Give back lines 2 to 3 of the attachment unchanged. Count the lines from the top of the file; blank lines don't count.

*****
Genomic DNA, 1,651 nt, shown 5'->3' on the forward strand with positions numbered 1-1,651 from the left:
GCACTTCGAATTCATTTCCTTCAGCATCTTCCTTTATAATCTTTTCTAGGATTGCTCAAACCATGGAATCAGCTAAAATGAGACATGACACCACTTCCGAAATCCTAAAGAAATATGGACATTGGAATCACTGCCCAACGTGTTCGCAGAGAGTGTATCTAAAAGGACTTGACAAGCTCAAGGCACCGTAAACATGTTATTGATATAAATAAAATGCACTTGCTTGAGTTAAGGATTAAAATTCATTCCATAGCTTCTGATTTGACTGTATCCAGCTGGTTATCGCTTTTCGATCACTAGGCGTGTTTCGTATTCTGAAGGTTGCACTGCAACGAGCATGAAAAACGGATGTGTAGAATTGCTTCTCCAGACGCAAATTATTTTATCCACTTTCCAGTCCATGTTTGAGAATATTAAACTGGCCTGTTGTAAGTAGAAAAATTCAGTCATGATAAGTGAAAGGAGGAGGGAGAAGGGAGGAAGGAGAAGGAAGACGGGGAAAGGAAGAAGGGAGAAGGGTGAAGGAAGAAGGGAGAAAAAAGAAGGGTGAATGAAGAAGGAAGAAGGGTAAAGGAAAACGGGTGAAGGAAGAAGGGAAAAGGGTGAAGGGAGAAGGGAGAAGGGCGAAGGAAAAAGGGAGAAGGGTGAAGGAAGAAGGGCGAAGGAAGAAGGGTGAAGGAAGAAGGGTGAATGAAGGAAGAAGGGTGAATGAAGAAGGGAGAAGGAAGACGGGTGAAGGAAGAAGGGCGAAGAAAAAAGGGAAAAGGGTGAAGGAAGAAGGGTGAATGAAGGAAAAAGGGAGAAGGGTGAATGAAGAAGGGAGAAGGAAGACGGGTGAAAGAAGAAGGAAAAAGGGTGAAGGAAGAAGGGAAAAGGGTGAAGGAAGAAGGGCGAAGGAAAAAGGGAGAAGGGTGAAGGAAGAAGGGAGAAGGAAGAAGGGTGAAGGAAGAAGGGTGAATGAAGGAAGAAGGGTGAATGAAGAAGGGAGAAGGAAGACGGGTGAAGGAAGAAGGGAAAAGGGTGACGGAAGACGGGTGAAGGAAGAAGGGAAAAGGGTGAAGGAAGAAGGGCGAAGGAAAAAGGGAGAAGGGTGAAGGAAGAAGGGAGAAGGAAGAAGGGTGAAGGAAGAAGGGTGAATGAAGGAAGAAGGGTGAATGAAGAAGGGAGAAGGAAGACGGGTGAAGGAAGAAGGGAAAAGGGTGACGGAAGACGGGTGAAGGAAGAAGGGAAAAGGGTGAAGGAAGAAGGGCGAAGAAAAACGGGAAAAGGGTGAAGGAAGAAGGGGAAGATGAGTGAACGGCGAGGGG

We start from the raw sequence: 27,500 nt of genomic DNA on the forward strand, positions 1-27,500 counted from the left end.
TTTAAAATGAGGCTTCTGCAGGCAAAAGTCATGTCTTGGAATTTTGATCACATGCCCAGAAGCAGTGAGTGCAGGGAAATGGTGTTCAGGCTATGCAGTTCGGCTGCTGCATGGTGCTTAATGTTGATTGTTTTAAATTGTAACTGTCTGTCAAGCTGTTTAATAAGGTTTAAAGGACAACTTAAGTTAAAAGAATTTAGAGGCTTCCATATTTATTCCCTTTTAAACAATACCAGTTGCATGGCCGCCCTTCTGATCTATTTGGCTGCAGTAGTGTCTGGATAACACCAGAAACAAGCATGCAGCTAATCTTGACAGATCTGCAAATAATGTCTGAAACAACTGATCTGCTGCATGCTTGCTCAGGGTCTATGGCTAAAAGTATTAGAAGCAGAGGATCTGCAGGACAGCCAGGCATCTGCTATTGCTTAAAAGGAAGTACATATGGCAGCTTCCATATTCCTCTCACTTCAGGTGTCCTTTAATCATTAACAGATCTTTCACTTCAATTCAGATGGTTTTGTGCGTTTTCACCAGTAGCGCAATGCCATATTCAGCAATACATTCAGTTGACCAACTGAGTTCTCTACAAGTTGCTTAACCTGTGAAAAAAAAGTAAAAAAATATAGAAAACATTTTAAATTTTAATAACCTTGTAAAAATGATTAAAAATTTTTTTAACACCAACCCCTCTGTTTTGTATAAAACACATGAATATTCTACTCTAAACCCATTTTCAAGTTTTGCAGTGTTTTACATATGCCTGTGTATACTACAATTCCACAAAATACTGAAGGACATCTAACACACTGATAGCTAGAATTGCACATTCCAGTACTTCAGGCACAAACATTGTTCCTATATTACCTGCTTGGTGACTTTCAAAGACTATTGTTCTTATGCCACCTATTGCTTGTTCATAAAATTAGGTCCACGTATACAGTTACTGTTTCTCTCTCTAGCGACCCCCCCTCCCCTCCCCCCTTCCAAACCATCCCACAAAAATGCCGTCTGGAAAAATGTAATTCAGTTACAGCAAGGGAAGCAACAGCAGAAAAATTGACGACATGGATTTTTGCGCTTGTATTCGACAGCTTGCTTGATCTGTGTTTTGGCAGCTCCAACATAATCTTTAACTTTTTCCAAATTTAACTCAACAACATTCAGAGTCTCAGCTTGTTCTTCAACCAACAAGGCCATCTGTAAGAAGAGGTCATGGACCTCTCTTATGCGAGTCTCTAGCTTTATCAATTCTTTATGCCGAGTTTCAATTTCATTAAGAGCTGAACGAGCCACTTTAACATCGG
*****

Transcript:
GCACTTCGAATTCATTTCCTTCAGCATCTTCCTTTATAATCTTTTCTAGGATTGCTCAAACCATGGAATCAGCTAAAATGAGACATGACACCACTTCCGAAATCCTAAAGAAATATGGACATTGGAATCACTGCCCAACGTGTTCGCAGAGAGTGTATCTAAAAGGACTTGACAAGCTCAAGGCACCGTAAACATGTTATTGATATAAATAAAATGCACTTGCTTGAGTTAAGGATTAAAATTCATTCCATAGCTTCTGATTTGACTGTATCCAGCTGGTTATCGCTTTTCGATCACTAGGCGTGTTTCGTATTCTGAAGGTTGCACTGCAACGAGCATGAAAAACGGATGTGTAGAATTGCTTCTCCAGACGCAAATTATTTTATCCACTTTCCAGTCCATGTTTGAGAATATTAAACTGGCCTGTTGTAAGTAGAAAAATTCAGTCATGATAAGTGAAAGGAGGAGGGAGAAGGGAGGAAGGAGAAGGAAGACGGGGAAAGGAAGAAGGGAGAAGGGTGAAGGAAGAAGGGAGAAAAAAGAAGGGTGAATGAAGAAGGAAGAAGGGTAAAGGAAAACGGGTGAAGGAAGAAGGGAAAAGGGTGAAGGGAGAAGGGAGAAGGGCGAAGGAAAAAGGGAGAAGGGTGAAGGAAGAAGGGCGAAGGAAGAAGGGTGAAGGAAGAAGGGTGAATGAAGGAAGAAGGGTGAATGAAGAAGGGAGAAGGAAGACGGGTGAAGGAAGAAGGGCGAAGAAAAAAGGGAAAAGGGTGAAGGAAGAAGGGTGAATGAAGGAAAAAGGGAGAAGGGTGAATGAAGAAGGGAGAAGGAAGACGGGTGAAAGAAGAAGGAAAAAGGGTGAAGGAAGAAGGGAAAAGGGTGAAGGAAGAAGGGCGAAGGAAAAAGGGAGAAGGGTGAAGGAAGAAGGGAGAAGGAAGAAGGGTGAAGGAAGAAGGGTGAATGAAGGAAGAAGGGTGAATGAAGAAGGGAGAAGGAAGACGGGTGAAGGAAGAAGGGAAAAGGGTGACGGAAGACGGGTGAAGGAAGAAGGGAAAAGGGTGAAGGAAGAAGGGCGAAGGAAAAAGGGAGAAGGGTGAAGGAAGAAGGGAGAAGGAAGAAGGGTGAAGGAAGAAGGGTGAATGAAGGAAGAAGGGTGAATGAAGAAGGGAGAAGGAAGACGGGTGAAGGAAGAAGGGAAAAGGGTGACGGAAGACGGGTGAAGGAAGAAGGGAAAAGGGTGAAGGAAGAAGGGCGAAGAAAAACGGGAAAAGGGTGAAGGAAGAAGGGGAAGATGAGTGAACGGCGAGGGG

We start from the raw sequence: 27,500 nt of genomic DNA on the forward strand, positions 1-27,500 counted from the left end.